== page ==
Intended for healthcare professionals

Rapid response to:

Head To Head

Can we leave industry to lead efforts to improve population health? No

BMJ 2013; 346 doi: https://doi.org/10.1136/bmj.f2426 (Published 17 April 2013) Cite this as: BMJ 2013;346:f2426

Rapid Response:

Re: Can we leave industry to lead efforts to improve population health? No

There is no such thing as population. Consumption is a matter of personal preferences.


Ultimately, the obligation to maintain and improve one's health lie with the individual. The proof is obvious: despite what the author sees as "market manipulation" millions of ordinary people consciously eat reasonably healthy food and conduct reasonably active lifestyle taking care of their bodies and minds in parks, recreational and fitness centers.


Industry is well positioned to cater to these people.


Apart from rare genetic differences, the chief reasons why many people in developed countries are unhealthy are their individual preferences. Whether these preferences can be improved, or whether an objectively "better" set of preferences even exists, is a philosophical or an anthropological question, certainly a better one than "can we allow the industry to serve its customers?".


The author writes "...around 90% of lung cancer can be attributed to smoking. Why should manufacturers be allowed to produce and market (at all) a product with such predictable consequences and wash their hands of any responsibility". Perhaps its because, as every smoker can attest, cigarettes serve other useful purposes in the smoker's life, for example, improving his or her concentration, or saving him or her from depression. If the smoker is prepared to take the risks - why should anybody else be allowed to deny him or her this choice, considering the fact that the majority of smokers are likely to die early and their net burden on the society is therefore near zero?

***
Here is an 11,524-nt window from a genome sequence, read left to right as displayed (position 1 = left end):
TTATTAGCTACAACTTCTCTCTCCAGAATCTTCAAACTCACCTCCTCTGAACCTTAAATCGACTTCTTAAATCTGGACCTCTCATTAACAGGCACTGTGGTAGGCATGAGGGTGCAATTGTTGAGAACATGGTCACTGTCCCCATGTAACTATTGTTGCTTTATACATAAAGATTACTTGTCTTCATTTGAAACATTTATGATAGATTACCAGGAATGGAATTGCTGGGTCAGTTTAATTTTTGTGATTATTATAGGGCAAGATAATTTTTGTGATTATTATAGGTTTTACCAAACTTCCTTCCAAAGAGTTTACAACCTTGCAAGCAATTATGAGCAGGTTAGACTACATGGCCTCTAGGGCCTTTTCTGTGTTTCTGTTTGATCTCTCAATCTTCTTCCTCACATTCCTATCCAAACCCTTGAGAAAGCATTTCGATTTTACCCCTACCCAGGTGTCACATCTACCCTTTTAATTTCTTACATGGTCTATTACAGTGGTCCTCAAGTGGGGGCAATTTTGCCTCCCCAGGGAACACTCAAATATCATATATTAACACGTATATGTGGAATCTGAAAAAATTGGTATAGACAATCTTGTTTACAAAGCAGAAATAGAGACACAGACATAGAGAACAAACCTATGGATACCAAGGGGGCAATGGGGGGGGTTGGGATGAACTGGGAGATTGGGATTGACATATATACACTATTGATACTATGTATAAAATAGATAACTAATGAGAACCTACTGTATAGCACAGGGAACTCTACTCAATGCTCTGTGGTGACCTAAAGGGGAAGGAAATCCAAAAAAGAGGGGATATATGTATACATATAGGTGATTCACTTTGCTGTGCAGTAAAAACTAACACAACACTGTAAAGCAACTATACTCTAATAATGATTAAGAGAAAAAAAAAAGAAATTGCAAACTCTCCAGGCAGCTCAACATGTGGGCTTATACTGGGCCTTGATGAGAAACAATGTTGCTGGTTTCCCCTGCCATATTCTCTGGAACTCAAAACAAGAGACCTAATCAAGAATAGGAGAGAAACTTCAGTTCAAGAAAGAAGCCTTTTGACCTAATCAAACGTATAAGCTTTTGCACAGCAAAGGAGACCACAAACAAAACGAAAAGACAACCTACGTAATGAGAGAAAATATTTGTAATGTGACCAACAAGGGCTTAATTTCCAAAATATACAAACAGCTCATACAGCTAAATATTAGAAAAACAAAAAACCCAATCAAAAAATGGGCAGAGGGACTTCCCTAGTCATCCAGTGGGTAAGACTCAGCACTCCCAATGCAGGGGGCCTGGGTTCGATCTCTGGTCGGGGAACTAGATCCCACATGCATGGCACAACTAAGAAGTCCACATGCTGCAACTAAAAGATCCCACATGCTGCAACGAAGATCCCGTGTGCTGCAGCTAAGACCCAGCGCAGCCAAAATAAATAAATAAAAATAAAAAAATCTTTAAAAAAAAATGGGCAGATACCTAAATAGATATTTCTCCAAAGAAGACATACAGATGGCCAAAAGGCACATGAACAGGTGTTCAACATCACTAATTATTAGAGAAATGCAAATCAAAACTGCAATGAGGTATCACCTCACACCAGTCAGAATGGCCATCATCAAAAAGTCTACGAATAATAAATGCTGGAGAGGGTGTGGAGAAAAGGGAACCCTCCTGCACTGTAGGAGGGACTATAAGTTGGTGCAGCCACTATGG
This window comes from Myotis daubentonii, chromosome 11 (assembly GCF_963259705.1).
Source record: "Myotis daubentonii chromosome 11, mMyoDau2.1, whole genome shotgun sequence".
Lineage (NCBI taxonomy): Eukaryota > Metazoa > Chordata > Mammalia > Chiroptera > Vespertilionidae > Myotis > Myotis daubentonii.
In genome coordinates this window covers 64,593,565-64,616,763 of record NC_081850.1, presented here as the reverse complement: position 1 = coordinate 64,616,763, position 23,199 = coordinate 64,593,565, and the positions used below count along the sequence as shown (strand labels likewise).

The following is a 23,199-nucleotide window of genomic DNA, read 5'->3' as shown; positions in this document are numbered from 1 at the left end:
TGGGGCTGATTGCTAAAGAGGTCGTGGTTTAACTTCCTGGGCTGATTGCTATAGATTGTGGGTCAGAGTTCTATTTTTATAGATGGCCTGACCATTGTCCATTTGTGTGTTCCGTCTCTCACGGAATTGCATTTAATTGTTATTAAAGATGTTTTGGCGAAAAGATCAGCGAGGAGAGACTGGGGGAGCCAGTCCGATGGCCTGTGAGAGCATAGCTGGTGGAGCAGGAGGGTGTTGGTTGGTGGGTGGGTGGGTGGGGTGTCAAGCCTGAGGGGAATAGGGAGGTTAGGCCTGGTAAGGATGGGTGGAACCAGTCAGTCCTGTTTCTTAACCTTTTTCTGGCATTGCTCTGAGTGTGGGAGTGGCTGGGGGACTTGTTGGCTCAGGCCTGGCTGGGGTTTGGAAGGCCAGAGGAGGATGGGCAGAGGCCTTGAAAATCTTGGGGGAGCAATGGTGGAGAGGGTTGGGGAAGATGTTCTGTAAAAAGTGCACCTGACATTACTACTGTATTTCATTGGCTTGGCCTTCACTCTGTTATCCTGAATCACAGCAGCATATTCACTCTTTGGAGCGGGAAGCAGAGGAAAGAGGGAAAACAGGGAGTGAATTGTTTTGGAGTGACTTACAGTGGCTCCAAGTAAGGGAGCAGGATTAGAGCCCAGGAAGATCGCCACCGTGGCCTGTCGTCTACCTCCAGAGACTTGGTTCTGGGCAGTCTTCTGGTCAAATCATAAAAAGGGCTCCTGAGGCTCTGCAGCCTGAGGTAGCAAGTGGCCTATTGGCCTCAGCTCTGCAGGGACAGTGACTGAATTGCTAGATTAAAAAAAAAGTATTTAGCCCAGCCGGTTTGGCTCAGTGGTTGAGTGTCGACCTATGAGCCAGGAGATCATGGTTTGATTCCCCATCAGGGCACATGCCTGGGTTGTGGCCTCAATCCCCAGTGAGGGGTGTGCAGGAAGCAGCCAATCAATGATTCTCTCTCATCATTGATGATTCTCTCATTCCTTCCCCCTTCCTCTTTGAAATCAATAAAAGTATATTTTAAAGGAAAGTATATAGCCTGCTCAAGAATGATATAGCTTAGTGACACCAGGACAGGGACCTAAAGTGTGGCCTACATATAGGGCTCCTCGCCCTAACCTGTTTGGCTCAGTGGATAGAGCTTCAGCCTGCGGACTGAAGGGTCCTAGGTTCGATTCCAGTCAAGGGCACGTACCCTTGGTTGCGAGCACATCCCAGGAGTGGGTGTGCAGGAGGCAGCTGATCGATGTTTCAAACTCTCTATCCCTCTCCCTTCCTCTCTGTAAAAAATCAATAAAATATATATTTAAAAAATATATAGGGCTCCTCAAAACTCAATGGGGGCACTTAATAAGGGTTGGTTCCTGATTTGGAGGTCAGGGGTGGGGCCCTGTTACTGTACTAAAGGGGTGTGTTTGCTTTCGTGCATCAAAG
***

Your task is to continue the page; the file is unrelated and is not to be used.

Moreover, why should we trust the government to decide which product should be allowed to be produced and marketed? Is government somehow magically protected from incentives to manipulate and be manipulated, to deceive and be deceived, and to mislead and be misled? How do we know that government-approved choices are better for individuals - considering all the costs, benefits and risks arising from the centralized choice-making?

Competing interests: No competing interests

21 April 2013
Vacslav Glukhov
Researcher
Independent
Abingdon Villas, London W8 6BS